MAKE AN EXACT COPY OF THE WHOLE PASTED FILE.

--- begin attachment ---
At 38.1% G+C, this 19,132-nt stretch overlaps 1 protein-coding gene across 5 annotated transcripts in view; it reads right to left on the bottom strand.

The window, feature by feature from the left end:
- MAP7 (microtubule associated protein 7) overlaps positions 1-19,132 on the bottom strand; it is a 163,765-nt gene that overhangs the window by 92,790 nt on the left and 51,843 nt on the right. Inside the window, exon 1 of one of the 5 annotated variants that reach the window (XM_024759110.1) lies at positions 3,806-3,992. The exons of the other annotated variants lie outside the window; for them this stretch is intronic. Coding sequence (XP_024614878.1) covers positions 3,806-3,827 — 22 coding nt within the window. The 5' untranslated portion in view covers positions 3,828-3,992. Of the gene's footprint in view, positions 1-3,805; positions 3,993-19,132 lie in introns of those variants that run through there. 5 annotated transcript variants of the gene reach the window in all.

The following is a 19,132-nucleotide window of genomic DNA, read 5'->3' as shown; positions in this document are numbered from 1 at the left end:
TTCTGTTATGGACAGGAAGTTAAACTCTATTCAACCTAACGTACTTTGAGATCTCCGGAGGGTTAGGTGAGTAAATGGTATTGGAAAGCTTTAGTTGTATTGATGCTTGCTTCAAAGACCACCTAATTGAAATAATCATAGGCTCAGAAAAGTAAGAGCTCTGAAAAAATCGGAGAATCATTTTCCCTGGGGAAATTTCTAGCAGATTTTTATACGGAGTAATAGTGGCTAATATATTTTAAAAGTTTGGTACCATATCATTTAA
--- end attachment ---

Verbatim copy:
At 38.1% G+C, this 19,132-nt stretch overlaps 1 protein-coding gene across 5 annotated transcripts in view; it reads right to left on the bottom strand.

The window, feature by feature from the left end:
- MAP7 (microtubule associated protein 7) overlaps positions 1-19,132 on the bottom strand; it is a 163,765-nt gene that overhangs the window by 92,790 nt on the left and 51,843 nt on the right. Inside the window, exon 1 of one of the 5 annotated variants that reach the window (XM_024759110.1) lies at positions 3,806-3,992. The exons of the other annotated variants lie outside the window; for them this stretch is intronic. Coding sequence (XP_024614878.1) covers positions 3,806-3,827 — 22 coding nt within the window. The 5' untranslated portion in view covers positions 3,828-3,992. Of the gene's footprint in view, positions 1-3,805; positions 3,993-19,132 lie in introns of those variants that run through there. 5 annotated transcript variants of the gene reach the window in all.

The following is a 19,132-nucleotide window of genomic DNA, read 5'->3' as shown; positions in this document are numbered from 1 at the left end:
TTCTGTTATGGACAGGAAGTTAAACTCTATTCAACCTAACGTACTTTGAGATCTCCGGAGGGTTAGGTGAGTAAATGGTATTGGAAAGCTTTAGTTGTATTGATGCTTGCTTCAAAGACCACCTAATTGAAATAATCATAGGCTCAGAAAAGTAAGAGCTCTGAAAAAATCGGAGAATCATTTTCCCTGGGGAAATTTCTAGCAGATTTTTATACGGAGTAATAGTGGCTAATATATTTTAAAAGTTTGGTACCATATCATTTAA